The Masters this year got the PGA tour off to a good start and is finally recovering from last year’s debacle of anticlimactic story lines in the majors.
Angel Cabrera, Lucas Glover, Stewart Cink and Y.E. Yang were last year’s winners, and none of them really conjured up any excitement.
In fact, Glover killed two of the better story lines last year: In his U.S. Open win, Glover defeated a charging Phil Mickelson, who had just recently learned that both his mother and wife had breast cancer, and David Duval, who at one point was the top-ranked player in the world but completely lost his game out of nowhere.
Then there was the case of Stewart Cink, who crushed the hope of golf fans everywhere when he defeated 60-year-old golfing legend Tom Watson.
Phil Mickelson, however, finally came through and delivered for the sake of golfing fans, winning his third green jacket.
There were, however, also moments at the Masters with that feeling of a carpet being ripped out from under the event like it had at Turnberry.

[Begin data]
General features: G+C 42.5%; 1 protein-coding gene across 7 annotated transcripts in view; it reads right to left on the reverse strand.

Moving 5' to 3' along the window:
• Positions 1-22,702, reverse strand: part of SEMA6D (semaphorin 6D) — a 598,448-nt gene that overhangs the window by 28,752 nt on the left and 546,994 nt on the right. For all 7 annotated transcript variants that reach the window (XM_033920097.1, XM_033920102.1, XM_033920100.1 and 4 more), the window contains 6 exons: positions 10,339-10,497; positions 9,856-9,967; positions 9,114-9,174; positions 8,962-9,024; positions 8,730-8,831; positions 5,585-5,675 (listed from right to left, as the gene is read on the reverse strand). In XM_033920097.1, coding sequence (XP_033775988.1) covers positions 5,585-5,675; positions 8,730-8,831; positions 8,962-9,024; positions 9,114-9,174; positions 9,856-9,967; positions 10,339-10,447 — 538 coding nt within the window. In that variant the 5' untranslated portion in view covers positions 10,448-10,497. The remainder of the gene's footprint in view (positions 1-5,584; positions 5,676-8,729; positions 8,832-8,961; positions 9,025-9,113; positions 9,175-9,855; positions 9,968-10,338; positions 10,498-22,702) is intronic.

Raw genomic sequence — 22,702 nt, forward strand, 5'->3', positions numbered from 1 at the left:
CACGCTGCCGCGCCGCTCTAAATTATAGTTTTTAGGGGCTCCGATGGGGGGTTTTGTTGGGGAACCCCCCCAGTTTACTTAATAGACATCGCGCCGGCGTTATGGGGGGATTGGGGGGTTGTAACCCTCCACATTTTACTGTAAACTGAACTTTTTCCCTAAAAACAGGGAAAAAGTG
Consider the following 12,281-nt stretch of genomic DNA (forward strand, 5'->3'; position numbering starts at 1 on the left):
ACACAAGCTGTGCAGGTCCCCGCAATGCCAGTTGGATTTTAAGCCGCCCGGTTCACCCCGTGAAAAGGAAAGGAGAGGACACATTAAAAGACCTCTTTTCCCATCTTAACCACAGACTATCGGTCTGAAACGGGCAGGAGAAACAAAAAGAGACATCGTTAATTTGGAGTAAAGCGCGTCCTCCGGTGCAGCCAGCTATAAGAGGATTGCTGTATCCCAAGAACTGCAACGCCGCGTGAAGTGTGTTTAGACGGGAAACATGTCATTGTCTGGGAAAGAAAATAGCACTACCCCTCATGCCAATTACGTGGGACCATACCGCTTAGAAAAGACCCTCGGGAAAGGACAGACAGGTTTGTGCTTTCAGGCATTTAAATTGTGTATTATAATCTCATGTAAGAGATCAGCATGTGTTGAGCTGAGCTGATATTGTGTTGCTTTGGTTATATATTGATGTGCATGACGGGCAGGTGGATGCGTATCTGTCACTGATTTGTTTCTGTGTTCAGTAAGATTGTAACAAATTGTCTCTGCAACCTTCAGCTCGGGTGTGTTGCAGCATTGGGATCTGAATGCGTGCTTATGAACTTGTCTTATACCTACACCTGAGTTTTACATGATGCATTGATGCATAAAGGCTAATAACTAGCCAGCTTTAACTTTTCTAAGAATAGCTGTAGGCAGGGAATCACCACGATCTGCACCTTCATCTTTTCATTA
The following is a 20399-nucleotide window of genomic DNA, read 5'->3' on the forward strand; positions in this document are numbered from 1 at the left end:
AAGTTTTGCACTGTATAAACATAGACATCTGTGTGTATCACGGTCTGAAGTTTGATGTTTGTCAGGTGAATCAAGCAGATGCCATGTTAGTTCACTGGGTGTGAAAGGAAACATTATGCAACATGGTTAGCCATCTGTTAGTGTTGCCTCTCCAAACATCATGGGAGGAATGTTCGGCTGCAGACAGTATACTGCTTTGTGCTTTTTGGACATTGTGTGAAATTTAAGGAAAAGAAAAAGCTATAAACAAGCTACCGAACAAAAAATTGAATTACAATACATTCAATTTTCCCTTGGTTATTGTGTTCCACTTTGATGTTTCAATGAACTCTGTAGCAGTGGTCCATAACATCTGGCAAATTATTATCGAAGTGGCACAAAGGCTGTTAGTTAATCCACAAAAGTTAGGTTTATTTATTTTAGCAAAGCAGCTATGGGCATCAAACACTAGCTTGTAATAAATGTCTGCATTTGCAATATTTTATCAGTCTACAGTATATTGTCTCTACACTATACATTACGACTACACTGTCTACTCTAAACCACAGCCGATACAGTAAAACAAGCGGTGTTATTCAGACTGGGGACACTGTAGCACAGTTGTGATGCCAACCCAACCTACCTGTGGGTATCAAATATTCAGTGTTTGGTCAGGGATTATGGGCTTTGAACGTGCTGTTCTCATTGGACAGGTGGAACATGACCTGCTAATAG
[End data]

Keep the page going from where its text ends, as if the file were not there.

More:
The truth is that Mickelson was my second choice in terms of golfers I wanted to win The Masters; my first choice was 50-year-old Freddy Couples.
The reason these two golfers were at the top of my list of guys I was rooting for is because the perfectly represent what golf should be.
Couples is a guy who goes out to his home course barefoot with an untucked polo, a representative of those who use golf as a release.
Mickelson is truly a marvel out there on the course. As someone who goes golfing at any opportunity, watching Phil Mickelson is truly an experience. The way Phil can shape shots is truly amazing. What he can do out on the course in terms of pure club mastery is second to none. Yes, I did say it is second to none. Tiger wins by wearing people down with his robotic efficiency, but Phil does it through pure mastery, and both are impressive.
Phil’s mastery has gotten him into trouble over the years. He takes outlandish risks and aggressive plays because he is the only man who can make those shots.
The willingness to push the limits of what is thought to be possible with a golf club is what makes Phil so special.
That and the obstacles that he has had to overcome on the way to winning this tournament were also humongous. Phil’s wife and mother recently being diagnosed with breast cancer was compounded by a recent loss in confidence.
After Phil’s meltdown at the U.S. Open at Winged Foot in 2006, he seemingly lost the zing he had and regained his “choker” status, which had haunted him until his first major victory at The Masters in 2004.
With Phil’s win, the PGA tour got a feel-good story that will hopefully be a sign of great wins to come.